coronavirus DMV Daily Update

Coronavirus in DC, Maryland, Virginia: What to Know on March 17

Here's what to know about the coronavirus data, resources and reopenings for D.C., Maryland and Virginia

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What the Data Shows

D.C., Maryland and Virginia didn’t report major changes in how fast the coronavirus is spreading on Wednesday, but hospitalizations slowed.

In D.C., 81 new COVID-19 cases were diagnosed, the second-lowest number this month. Two more Washingtonians died from the virus. Hospital capacity was at 82.1% with 146 people reported hospitalized, down from 158 the previous day.

Maryland’s hospitalizations stayed steady over the past day but the state counted a high number of new cases, 917. It brought the weekly average up slightly, to 867.

Virginia’s case average fell by one to 863. It’s the first time since December that the commonwealth reported a lower weekly new case average than Maryland. Hospitalized COVID-19 patients fell to 841, which is nearly half the number of hospitalizations Virginia had one month ago.

Fairfax County received 43,000 vaccine doses this week, up from 31,000 last week, officials announced.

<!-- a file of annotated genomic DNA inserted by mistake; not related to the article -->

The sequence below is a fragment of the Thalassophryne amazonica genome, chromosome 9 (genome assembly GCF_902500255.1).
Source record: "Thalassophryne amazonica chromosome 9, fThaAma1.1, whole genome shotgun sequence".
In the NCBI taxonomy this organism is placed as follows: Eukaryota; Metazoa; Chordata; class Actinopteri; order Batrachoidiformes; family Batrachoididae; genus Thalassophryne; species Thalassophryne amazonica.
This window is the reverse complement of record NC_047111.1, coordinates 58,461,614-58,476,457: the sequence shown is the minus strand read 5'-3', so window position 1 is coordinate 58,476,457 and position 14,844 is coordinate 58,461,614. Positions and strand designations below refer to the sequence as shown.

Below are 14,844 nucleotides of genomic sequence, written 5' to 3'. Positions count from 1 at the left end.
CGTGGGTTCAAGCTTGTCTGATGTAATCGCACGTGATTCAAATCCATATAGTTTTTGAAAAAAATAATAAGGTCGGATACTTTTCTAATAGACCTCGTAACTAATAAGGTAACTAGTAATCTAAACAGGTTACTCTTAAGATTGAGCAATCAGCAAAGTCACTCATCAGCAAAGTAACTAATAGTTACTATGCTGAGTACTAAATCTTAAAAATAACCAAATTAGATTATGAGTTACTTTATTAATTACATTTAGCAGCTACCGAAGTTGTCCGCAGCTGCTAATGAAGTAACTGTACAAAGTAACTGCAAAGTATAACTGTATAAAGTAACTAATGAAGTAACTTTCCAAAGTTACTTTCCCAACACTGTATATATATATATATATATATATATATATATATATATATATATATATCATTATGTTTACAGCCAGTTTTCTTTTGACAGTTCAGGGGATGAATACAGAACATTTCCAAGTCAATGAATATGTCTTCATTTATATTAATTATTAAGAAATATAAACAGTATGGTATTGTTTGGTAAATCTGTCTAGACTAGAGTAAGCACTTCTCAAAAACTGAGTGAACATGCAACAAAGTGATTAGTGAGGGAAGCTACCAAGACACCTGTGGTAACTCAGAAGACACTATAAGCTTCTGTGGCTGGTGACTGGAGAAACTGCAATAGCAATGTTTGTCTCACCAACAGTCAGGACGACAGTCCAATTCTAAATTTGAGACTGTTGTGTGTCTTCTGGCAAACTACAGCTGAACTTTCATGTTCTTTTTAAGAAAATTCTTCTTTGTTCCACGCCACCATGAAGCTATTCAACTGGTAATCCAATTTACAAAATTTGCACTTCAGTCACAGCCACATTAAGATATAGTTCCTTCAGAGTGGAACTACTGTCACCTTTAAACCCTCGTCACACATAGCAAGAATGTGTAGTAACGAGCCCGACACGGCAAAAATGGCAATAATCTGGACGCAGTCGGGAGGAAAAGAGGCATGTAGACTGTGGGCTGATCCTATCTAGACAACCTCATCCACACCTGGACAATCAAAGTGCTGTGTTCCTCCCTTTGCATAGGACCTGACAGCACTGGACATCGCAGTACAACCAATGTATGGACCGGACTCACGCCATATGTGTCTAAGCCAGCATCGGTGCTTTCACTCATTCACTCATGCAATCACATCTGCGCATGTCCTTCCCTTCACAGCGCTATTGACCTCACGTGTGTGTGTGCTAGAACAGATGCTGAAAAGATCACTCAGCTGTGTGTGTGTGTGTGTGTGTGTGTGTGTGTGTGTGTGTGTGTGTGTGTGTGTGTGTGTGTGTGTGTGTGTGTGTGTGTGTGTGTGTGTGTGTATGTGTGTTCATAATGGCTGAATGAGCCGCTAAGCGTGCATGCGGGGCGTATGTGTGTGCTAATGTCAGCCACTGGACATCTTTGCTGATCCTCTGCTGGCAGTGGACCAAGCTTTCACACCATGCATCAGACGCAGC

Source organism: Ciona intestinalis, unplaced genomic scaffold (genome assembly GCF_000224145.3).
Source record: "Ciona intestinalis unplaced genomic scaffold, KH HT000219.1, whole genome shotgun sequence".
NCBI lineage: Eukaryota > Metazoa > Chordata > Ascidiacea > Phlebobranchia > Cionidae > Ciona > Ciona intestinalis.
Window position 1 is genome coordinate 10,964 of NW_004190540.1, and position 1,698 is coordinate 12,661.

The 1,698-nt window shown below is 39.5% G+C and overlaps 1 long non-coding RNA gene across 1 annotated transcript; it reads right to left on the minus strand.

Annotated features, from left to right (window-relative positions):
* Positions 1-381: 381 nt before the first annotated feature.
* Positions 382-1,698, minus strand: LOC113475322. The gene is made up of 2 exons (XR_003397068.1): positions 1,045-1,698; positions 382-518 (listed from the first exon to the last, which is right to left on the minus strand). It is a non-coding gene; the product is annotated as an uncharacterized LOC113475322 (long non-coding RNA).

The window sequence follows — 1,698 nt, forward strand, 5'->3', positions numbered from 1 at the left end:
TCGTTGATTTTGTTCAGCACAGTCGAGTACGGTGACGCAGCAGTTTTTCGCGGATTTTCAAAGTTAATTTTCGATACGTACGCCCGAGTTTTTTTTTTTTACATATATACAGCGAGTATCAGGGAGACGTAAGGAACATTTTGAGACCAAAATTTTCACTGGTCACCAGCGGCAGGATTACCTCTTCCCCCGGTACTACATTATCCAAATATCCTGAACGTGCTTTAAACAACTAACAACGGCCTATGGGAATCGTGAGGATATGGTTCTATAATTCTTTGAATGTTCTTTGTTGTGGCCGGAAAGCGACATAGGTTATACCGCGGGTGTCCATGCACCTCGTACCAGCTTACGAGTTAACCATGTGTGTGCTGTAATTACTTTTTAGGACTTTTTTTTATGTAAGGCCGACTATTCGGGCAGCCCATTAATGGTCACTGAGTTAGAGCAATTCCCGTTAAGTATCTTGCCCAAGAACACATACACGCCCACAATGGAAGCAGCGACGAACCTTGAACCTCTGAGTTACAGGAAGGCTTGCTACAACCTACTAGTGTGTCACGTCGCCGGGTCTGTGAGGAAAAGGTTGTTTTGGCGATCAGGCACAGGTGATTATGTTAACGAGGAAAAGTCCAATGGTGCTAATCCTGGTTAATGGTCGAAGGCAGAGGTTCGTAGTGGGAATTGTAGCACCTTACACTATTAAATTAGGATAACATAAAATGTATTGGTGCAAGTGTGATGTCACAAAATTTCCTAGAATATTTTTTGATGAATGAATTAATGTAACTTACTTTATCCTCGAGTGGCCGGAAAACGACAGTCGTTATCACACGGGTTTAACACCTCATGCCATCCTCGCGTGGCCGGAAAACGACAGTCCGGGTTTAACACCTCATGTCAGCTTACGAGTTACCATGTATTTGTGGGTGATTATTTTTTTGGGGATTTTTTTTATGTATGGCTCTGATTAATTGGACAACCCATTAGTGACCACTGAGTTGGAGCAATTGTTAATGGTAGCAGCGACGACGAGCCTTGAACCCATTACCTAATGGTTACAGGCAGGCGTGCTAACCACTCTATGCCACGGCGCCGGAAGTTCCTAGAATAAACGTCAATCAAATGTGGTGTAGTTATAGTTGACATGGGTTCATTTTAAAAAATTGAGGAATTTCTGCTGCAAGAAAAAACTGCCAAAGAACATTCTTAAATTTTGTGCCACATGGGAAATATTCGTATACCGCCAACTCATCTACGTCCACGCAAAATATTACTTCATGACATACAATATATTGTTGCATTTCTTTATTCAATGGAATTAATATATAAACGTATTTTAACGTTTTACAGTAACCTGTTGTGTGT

Local Coronavirus News

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Key Charts and Graphs

The vaccinated population in D.C. may be overestimated in this map because some non-residents who work in D.C. are included in the totals.


Vaccination Portals by County

As vaccinations in our region ramp up, here's a look at local portals residents can use to sign up for vaccination appointments or sign up to receive alerts.



Although COVID-19 treatments have improved and a vaccine is on the way, even a mild case of the virus can cause long-term complications — including the possibility of erectile dysfunction. Infectious disease expert Dr. Dena Grayson joined LX News with a warning not to let our guards down as we wait for a vaccine.

How to Stay Safe

Anyone can get COVID-19. Here are three simple ways the CDC says you can lower your risk: 

  • Wear a snug-fitting mask that covers your nose and mouth. 
  • Avoid being indoors with people who are not members of your household. The more people you are in contact with, the more likely you are to be exposed to COVID-19. If you are indoors with people you don’t live with, stay at least six feet apart and keep your mask on. 
  • Wash your hands often, especially after you have been in a public place.
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